An orchestrated exit?

Rush to replace former Sarasota Police Chief Bernadette DiPino raises questions

Former Sarasota Police Chief Bernadette DiPino at a news conference announcing her resignation on January 27. Two days later, former Captain Jim Rieser was named as her the new chief.

I don’t think I’m the only one who found the speed with which Sarasota City Manager Marlon Brown last week named a replacement for outgoing Sarasota Police Chief Bernadette DiPino to be alarming and not a little troubling.

DiPino — under increasing pressure to resign after an ill-advised remark she made about a heckler who’d badgered officers during an informal outdoor concert by the Sarasota Opera set off two weeks of media criticism — signed her severance agreement the afternoon of January 27.

At a press conference on the morning of January 29, City Manager Marlon Brown named James Rieser, a 29-year SPD veteran, not interim chief, as had been anticipated, but as DiPino’s permanent replacement.

So much for the “nation-wide” search that had been suggested just the day before.

Regardless of where you stand on whether DiPino’s departure was or wasn’t warranted — I was in the camp that felt that while her casual remark was thoughtless and inexcusable, it was offset by the accomplishments of her 8-year tenure — you had to consider whether this entire sequence of events was more setup than spontaneous.

Even some who’d led the charge for DiPino’s departure, like Michael Barfield, president of the ACLU of Florida, seemed taken aback by the precipitous appointment, telling the Sarasota Herald Tribune he believed foregoing a nationwide search was “a mistake.”

Trevor Harvey, president of the Sarasota NAACP called the rush to appoint Rieser “a slap in the face,” adding that the “lack of transparency” by the city comes at a particularly critical time for police/community relations, following the death last year of George Floyd and other incidents of police brutality against individuals of color.

“We needed to have an open process,” Harvey said. “With the current climate we are in across this country with law enforcement, I thought we had a great opportunity to let the community be at the table. I realize we have no operational say so, but it would have been the right thing to do.”

What I’ve not yet heard anyone mention is that Rieser’s tenure is likely to be short-lived. He is someone who took advantage of the department’s “drop” program, which allows officers to technically announce their retirement up to five years in advance, but continue working and drawing a salary as their pension payments accumulate, to be paid when they officially exit.

Rieser is currently 18 months away from the end of his drop period. That means that — barring some unusual outside contractual arrangement with the city — he must retire in a year and a half. And just a month ago, when DiPino asked each of her four top captains about filling the position of former Deputy Chief Pat Robinson — who was plucked by Brown to become interim Deputy City Manager after Brown took over for the retiring Tom Barwin in December — Rieser expressed no interest.

Brown’s selection of Robinson for the city role reportedly took DiPino, who had been grooming Robinson to become her successor, by surprise. Whatever occurred behind the scenes after that move quickly led to a breakdown in relations between all three parties.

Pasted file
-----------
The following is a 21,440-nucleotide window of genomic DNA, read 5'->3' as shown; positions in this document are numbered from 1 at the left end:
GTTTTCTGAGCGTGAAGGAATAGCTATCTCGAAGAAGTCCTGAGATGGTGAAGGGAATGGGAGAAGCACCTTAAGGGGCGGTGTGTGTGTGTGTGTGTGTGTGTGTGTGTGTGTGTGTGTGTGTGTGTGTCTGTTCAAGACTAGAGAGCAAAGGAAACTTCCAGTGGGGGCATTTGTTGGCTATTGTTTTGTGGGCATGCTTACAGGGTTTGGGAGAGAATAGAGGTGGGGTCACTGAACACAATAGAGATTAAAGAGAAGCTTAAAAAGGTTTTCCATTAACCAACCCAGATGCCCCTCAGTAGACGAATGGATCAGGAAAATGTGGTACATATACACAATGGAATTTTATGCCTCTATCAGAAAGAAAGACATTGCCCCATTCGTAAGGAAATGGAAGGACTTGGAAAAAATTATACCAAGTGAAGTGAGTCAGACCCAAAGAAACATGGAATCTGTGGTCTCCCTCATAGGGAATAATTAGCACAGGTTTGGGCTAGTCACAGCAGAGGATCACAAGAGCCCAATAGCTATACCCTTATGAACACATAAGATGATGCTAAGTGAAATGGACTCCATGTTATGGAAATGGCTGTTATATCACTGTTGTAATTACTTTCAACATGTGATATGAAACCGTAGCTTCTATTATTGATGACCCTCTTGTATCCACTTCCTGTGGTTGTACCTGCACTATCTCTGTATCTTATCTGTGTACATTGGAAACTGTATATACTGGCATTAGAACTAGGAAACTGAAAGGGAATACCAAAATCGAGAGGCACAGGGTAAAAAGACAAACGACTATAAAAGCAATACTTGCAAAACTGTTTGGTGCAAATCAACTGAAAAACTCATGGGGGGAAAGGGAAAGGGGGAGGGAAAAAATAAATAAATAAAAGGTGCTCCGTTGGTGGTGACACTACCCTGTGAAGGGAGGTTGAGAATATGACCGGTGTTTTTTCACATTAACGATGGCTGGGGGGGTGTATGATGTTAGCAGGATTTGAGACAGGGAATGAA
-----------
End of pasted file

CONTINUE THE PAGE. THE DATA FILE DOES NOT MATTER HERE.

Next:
Then in early January, an anonymous “whistleblower” brings forth the impolitic remark DiPino made back in November, followed by the head of the police union threatening a vote of “no confidence” in DiPino. At that point, the former chief must have seen the writing on the wall.

It all makes you wonder if this entire sequence wasn’t orchestrated behind the scenes, with Rieser’s appointment a convenient stop gap to keep the powers that be in control until Robinson can be returned to his former stomping grounds, this time as chief.

Brown has said Rieser’s selection will insure continuity of the department’s ongoing initiatives, but one of Rieser’s first duties as chief will be filling vacancies for a deputy chief, two new captains, two new lieutenants and two new sergeants. Depending on who is really calling the shots that could mean a departmental shift away from the relationship-building, community policing model DiPino advocated.

Two years ago, after a community meeting to address environmental concerns in Newtown turned sour when residents confronted DiPino about how her officers were patrolling their neighborhood, she told me that mending law enforcement relations with Sarasota’s Black community was the only thing keeping her at her post.

“I don’t need this job,” she told me. “I could walk out of here and retire right now. But we’ve made so much progress on so many things. If I can leave this agency having made some inroads in this area ... That’s my goal. That’s my challenge.”

It was a goal she left unrealized. And it’s a challenge that will remain for Rieser, or whomever his successor may be.

“We don’t agree with this appointment, but it is what it is and we can’t do anything about it,” Harvey said. “Now we have to figure out how we’re going to build bridges so we don’t fall backwards again. And we will hold Marlon and Pat — and now, Rieser — accountable for the progress that we have made with this community so far. We’re going to have to hold their feet to the fire.”